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Stained glass windows, altar and pews of St. Gerard’s moved to new church in Georgia

St. Gerard Catholic Church isn’t being shipped anywhere anytime soon.

But the church’s magnificent stained glass windows, along with the altar, pews and other interior furnishings, have been sold and removed from the landmark Buffalo structure. The buyer is the Catholic congregation in Georgia that had proposed taking down the hulking limestone church and then reassembling it piece by piece in suburban Atlanta.

“All of it will be integrated into a new church in Georgia, where the congregation is growing, not shrinking,” said George Richert, spokesman for the Catholic Diocese of Buffalo. “Anything relevant to a church that they could take with them, they did and were allowed to do.”

Richert confirmed the sale of the items, but did not disclose the total dollar amount.

Mary Our Queen parish in Norcross, Ga., about 20 miles northeast of downtown Atlanta, originally approached the Buffalo diocese in 2008 with a highly unusual plan to preserve the vacant church by relocating it in its entirety 900 miles away from the corner of Bailey and E. Delavan avenues, where it has stood for 105 years. The plan, while derided by some area lawmakers and preservationists, garnered national attention. Ultimately, though, the parish never was able to raise the estimated $14 to $16 million needed to make it happen. Parish leaders decided about a year ago to move forward with an alternative plan – building a new church at roughly half the cost. St. Gerard will stay where it is.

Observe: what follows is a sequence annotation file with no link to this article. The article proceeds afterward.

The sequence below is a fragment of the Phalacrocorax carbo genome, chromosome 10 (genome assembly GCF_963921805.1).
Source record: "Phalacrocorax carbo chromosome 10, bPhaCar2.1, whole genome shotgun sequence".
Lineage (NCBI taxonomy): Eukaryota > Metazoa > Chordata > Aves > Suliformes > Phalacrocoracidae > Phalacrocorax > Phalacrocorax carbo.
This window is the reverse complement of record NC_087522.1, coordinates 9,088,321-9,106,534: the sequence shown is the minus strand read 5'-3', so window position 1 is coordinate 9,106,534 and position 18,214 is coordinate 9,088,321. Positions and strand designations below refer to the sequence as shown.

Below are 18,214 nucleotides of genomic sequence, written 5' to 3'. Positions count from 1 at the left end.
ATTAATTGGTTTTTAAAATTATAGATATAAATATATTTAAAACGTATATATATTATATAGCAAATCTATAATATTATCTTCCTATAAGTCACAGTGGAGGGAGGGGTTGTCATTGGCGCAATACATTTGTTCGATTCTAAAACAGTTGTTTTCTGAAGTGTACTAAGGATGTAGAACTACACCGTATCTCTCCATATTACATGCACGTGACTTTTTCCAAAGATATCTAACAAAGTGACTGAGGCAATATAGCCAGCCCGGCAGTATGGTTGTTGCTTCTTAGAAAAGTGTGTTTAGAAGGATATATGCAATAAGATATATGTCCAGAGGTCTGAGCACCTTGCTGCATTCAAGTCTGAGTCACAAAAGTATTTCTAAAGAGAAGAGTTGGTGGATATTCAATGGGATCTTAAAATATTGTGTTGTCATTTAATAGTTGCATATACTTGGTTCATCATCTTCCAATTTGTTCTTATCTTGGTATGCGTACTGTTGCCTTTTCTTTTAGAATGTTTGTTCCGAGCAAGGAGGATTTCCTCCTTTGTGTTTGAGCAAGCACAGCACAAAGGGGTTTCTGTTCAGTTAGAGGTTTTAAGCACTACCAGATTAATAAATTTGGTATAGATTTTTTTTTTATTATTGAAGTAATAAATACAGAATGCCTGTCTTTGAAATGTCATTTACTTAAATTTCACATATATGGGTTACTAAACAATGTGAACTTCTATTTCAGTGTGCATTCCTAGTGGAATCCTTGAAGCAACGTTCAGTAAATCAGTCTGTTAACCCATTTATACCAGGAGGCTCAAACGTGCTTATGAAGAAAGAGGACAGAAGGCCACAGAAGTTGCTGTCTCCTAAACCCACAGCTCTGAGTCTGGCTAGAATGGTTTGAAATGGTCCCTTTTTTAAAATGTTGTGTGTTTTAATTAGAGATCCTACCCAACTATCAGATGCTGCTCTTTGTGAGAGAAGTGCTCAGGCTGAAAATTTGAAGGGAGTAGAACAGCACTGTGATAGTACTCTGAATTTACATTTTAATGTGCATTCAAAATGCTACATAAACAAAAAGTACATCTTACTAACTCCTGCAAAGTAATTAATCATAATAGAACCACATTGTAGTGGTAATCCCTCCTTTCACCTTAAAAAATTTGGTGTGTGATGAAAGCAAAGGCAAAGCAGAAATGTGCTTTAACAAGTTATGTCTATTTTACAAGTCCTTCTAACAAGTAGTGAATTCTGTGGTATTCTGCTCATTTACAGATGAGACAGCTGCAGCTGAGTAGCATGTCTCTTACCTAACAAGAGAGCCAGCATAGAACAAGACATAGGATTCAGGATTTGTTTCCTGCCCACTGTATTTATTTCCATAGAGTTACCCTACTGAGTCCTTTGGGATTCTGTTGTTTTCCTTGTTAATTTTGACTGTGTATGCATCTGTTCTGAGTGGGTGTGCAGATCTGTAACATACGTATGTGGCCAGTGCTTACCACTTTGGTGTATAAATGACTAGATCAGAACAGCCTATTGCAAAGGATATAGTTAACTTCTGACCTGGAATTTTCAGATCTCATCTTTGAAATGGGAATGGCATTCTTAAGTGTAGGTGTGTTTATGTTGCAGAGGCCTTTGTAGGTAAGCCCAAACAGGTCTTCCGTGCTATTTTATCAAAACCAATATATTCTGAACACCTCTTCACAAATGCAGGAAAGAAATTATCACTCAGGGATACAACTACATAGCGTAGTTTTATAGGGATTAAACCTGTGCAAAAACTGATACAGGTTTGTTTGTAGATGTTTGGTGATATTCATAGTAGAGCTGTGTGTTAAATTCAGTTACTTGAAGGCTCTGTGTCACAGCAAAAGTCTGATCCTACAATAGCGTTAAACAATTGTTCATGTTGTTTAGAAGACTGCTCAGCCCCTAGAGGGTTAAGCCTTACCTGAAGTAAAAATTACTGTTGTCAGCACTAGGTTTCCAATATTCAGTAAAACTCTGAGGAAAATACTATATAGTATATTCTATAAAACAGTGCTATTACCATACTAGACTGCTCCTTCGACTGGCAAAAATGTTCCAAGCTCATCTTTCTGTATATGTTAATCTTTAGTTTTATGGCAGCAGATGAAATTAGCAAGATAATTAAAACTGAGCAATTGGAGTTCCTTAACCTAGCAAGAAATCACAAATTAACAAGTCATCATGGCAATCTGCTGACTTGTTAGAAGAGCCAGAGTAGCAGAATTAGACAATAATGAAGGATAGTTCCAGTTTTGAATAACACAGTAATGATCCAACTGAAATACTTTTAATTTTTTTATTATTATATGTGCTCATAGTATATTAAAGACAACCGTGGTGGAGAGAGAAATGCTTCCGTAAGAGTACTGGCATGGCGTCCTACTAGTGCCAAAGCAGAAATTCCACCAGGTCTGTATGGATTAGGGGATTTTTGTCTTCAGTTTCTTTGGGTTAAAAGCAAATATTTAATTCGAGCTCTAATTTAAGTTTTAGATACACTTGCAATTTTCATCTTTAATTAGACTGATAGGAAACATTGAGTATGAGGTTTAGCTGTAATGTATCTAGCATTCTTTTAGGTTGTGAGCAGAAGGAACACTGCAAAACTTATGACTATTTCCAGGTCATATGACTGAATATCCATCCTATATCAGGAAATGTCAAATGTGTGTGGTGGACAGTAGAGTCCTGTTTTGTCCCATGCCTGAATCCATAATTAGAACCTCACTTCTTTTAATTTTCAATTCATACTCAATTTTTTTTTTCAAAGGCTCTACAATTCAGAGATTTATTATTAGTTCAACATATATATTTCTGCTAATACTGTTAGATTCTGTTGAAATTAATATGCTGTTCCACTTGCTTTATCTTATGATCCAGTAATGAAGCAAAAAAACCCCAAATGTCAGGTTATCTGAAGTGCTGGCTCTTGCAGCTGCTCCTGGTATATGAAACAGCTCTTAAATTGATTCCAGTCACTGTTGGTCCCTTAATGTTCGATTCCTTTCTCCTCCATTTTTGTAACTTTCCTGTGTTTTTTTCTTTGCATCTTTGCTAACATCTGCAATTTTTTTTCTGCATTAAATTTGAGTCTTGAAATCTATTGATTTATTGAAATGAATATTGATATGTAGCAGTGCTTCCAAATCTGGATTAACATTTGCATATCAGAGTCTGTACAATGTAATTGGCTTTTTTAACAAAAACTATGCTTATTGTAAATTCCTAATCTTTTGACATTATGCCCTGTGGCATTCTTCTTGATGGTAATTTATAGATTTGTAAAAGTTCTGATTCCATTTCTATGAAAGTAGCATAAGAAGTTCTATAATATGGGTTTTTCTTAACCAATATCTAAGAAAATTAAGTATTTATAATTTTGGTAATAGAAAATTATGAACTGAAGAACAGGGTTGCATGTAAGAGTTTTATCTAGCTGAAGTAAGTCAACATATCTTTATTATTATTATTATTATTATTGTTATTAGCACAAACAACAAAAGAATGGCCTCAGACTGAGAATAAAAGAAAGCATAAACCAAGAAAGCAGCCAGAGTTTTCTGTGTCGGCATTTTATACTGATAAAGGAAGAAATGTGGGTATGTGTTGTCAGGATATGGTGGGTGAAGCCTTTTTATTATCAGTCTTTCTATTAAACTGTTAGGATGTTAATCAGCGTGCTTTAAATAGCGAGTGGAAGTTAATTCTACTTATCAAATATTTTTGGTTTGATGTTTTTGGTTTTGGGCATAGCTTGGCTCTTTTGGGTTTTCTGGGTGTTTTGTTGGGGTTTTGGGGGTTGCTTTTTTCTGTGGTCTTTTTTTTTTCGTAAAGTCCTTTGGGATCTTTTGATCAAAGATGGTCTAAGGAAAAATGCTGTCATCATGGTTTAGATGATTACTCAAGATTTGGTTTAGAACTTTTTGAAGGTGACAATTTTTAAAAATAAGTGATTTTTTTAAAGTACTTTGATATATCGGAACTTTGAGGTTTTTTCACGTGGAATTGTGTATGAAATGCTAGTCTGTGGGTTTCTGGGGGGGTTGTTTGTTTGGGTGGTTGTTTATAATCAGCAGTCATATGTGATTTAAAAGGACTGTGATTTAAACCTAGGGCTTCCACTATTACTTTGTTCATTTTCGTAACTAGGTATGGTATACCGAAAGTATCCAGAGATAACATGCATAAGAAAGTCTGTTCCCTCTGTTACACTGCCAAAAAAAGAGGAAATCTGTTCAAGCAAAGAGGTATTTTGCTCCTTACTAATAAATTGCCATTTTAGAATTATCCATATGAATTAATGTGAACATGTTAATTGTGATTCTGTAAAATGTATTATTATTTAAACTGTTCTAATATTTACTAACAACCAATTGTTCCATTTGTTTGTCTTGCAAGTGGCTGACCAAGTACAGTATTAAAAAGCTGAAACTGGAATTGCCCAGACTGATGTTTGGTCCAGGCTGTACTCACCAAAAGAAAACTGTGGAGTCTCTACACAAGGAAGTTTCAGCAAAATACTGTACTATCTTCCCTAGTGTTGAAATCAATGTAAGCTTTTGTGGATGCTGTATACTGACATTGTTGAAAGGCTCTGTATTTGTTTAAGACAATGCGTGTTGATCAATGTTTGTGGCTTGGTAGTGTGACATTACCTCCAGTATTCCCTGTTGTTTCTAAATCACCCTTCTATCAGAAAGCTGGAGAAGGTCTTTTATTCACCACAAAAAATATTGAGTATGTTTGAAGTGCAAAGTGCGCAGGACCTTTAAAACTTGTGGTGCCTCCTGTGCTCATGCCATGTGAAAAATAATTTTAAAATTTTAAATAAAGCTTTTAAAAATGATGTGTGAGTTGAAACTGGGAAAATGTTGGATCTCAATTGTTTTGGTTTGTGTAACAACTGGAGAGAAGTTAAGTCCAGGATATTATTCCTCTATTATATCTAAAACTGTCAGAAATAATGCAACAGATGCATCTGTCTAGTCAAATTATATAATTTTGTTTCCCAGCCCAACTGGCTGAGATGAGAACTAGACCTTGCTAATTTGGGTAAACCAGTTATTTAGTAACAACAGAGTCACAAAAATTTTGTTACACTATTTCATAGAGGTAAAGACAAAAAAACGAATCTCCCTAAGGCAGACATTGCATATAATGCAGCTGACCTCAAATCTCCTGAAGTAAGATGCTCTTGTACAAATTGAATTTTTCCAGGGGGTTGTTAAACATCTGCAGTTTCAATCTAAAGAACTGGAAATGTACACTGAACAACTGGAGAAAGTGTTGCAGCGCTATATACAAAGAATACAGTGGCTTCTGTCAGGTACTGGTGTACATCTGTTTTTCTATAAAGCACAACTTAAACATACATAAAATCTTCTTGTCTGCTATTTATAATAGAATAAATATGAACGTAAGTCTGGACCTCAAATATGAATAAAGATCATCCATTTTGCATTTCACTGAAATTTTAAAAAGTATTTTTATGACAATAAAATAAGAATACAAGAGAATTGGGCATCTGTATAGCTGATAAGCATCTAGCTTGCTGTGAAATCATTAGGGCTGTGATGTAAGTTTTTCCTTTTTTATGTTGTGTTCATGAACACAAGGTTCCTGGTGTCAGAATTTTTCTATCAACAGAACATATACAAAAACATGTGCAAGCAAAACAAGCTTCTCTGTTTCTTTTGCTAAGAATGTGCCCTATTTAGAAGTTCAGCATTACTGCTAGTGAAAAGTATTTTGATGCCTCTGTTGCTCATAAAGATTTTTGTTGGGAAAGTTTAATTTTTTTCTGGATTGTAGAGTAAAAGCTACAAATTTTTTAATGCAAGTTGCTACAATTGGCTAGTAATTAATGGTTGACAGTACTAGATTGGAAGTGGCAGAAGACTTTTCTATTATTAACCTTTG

“It was just too expensive. We had to reduce our expectations,” said the Rev. Darragh Griffith, pastor of Mary Our Queen parish. “We cut back. We’re looking at about $8 million to build a church.”

Griffith said the recession in 2008 hindered the parish’s efforts to fundraise on a more national level, but he also acknowledged that opposition in Buffalo to moving the church would have made it difficult. Griffith succeeded the Rev. David M. Dye, who had spearheaded the congregation’s efforts in 2008 to relocate St. Gerard. Dye retired a few months ago.

The parish spent $30,000 to $40,000 on the 41 stained glass windows and other items, including the hiring of a firm to remove and ship them to Georgia, said Griffith.

The design of the new church for Mary Our Queen is being planned around the dimensions of the windows and altar, he said.

“We’re hoping to somewhat replicate” St. Gerard Church, said Griffith. “That’s the plan.” The parish expects to break ground in March or April 2017, with the new building completed in 2018.

Local preservationists expressed disappointment that the windows and other artifacts were gone. Like artifacts taken from the Central Terminal and other area landmarks and repurposed elsewhere, the items from the church are part of Buffalo’s rich heritage of art and architecture, and the windows in particular add tremendous value to the building.

“It’s unfortunate because the windows are so spectacular,” said William Koch, a former president of the Landmark Society of the Niagara Frontier, which is now Preservation Buffalo Niagara.